Fayette EMS help man, dog out of home on fire
By Mark Hofmann
Published: Wednesday, Jan. 23, 2013, 6:32 p.m.
A stroke of luck, instinct, training and common sense was enough for two Fayette EMS employees to come to the rescue of a Masontown man, getting him safely away from a fire on the man's back deck.
Between 7 and 8 a.m. Wednesday, EMT Annie King of Perryopolis and paramedic Gabe Nalepka of McClellandtown were on standby at Fayette EMS's German/Masontown station.
The rescue workers were preparing to return to their station in Republic. They opened the bay doors to the German/Masontown station and noticed smoke coming from a house across the street.
Nalepka called Fayette 911 while King ran across the street. The back porch of the home was on fire.
“The structure was still safe for us to be on the porch,” King said.
She began pounding on the door. No response.
“It felt like a long time,” she said.
King and Nalepka finally got the attention of the man, who lives with his dog.
“He had no idea it was happening,” King said. “He was shaken up, but unharmed.”
The Fayette EMS employees helped the man and his dog across the street to the station to keep them warm.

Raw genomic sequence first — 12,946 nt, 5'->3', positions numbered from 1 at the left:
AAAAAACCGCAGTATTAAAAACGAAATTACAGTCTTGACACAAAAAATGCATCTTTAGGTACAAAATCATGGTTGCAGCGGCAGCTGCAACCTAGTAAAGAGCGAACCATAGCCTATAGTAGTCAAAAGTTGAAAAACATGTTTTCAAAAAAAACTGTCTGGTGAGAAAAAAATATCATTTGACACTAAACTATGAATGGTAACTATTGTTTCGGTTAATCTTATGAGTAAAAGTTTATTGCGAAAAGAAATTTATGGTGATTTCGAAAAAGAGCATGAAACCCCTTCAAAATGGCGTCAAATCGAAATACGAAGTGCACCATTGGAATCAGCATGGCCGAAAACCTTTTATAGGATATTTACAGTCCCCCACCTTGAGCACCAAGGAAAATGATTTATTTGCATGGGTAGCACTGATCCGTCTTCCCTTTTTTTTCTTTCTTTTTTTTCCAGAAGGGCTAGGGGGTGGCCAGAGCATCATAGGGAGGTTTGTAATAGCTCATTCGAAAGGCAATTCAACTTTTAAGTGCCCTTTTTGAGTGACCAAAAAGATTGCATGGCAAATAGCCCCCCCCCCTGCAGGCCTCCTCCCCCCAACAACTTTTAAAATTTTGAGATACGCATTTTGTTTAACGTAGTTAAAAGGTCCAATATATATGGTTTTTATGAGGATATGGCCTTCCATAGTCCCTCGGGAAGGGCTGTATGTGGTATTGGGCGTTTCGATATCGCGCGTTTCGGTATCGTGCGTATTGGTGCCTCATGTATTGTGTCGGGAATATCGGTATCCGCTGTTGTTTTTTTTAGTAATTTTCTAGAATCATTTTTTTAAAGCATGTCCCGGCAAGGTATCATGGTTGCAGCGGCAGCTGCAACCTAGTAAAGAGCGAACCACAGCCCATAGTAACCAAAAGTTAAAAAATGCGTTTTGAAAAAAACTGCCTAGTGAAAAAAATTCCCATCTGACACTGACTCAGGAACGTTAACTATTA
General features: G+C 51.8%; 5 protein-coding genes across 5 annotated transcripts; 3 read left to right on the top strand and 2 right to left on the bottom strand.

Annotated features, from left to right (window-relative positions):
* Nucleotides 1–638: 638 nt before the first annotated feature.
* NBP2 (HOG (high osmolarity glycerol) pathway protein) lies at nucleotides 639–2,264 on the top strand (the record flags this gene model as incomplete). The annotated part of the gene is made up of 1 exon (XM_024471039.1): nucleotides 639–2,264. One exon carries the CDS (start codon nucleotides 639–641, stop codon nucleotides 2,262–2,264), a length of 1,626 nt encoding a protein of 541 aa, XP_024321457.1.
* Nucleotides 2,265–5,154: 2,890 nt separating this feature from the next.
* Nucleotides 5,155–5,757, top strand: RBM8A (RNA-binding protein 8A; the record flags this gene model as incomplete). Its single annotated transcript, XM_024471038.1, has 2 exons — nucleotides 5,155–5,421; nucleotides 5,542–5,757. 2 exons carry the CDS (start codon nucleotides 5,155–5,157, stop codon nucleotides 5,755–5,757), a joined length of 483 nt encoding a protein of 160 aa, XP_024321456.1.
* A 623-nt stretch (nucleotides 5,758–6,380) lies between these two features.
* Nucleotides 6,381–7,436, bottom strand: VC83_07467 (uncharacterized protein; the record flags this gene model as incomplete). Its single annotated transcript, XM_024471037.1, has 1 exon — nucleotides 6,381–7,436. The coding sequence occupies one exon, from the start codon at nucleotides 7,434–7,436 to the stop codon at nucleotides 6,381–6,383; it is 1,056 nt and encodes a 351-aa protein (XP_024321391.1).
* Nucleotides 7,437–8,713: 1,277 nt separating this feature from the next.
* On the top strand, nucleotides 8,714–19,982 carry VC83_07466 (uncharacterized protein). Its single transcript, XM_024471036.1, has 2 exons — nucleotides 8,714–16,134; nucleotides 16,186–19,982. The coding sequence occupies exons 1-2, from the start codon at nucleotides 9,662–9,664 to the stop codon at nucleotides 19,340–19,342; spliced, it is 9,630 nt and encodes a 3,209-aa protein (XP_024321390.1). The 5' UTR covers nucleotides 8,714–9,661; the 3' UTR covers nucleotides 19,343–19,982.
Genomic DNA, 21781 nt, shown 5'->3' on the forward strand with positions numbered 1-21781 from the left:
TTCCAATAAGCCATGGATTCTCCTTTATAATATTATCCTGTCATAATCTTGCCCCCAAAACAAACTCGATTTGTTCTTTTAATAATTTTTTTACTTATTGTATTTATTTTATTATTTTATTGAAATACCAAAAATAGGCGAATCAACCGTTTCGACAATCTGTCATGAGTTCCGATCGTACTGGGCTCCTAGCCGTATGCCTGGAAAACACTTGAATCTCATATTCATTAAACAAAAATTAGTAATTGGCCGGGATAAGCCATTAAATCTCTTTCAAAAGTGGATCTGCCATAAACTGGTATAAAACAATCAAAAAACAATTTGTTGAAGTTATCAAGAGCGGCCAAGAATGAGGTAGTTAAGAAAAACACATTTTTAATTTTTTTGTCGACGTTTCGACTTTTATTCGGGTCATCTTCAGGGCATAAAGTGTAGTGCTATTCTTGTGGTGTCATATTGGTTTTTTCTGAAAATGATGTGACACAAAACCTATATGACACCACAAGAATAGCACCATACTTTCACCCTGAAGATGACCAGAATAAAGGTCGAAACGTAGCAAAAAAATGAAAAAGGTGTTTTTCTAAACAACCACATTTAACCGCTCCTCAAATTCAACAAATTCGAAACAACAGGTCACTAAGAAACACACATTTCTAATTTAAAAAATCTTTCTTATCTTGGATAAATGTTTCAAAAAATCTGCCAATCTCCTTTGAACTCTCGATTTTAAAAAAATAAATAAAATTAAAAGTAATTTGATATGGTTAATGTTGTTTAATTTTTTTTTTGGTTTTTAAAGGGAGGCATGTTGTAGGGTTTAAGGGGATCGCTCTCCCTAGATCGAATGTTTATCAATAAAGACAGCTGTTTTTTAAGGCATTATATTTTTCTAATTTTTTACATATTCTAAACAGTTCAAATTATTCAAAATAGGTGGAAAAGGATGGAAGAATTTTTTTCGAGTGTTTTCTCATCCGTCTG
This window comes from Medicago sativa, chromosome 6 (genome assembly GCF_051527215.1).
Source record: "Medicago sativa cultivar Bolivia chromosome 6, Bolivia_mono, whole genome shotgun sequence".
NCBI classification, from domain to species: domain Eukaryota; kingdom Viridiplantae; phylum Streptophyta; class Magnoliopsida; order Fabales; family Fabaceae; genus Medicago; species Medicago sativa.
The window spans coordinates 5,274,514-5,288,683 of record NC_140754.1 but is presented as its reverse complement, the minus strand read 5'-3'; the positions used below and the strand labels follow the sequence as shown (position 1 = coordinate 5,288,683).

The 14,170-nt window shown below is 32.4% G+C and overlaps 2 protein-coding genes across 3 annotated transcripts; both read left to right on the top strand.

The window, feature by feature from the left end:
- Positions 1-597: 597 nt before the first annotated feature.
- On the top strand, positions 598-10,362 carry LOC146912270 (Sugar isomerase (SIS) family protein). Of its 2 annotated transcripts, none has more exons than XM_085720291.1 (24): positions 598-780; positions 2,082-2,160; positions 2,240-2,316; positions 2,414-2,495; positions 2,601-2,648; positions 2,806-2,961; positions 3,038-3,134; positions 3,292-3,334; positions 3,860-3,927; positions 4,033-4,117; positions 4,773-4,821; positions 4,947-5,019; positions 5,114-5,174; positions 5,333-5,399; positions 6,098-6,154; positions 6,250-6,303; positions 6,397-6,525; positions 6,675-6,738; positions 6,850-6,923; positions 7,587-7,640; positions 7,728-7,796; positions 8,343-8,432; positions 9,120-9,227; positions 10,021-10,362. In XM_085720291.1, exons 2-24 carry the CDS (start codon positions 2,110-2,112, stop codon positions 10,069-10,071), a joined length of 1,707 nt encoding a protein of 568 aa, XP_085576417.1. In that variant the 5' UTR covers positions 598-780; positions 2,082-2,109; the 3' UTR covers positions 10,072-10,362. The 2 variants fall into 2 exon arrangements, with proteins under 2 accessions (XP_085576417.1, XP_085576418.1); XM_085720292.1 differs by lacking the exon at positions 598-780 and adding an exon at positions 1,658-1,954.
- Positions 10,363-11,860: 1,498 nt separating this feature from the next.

The duo then rushed back to the house, grabbed a garden hose from the garage, strung it across the street and started to spray water on the porch fire until they heard the sound of propane hissing.
They backed away as firefighters arrived on the scene and quickly had the fire under control.
“The fire itself never made it inside the house,” King said. “The fire destroyed the back wall and deck, but there was only smoke and water damage inside the house.”
King and Nalepka set up a rehab center at the station to keep the firefighters warm.
“It makes you proud to be a boss,” said Rick Adobato, a director with Fayette EMS. “They went above and beyond what they're supposed to do. They used their heads.”
“They teach us patient safety and removing patients from harm's way,” King said. “We couldn't just stand there.”
Adobato said Nalepka, who couldn't be reached for an interview, is also a firefighter with McClellandtown VFD.
“It was dumb luck we saw the fire right after it started,” King said.
“We save a lot of lives, but this stands out,” Adobato said. “They used their instincts, common sense and training throughout the years. They even took care of the man afterwards. They even used some of their clothes to keep him warm.”
No matter what training and dedication the two showed in the situation, everyone involved cannot ignore the fact that it all started with being in the right place at the right time.
“Everything just came together right,” Adobato said. “Had they not witnessed it, I'm afraid of what could have happened.”
Mark Hofmann is a staff writer with Trib Total Media. He can be reached at 724-626-3539 or firstname.lastname@example.org.
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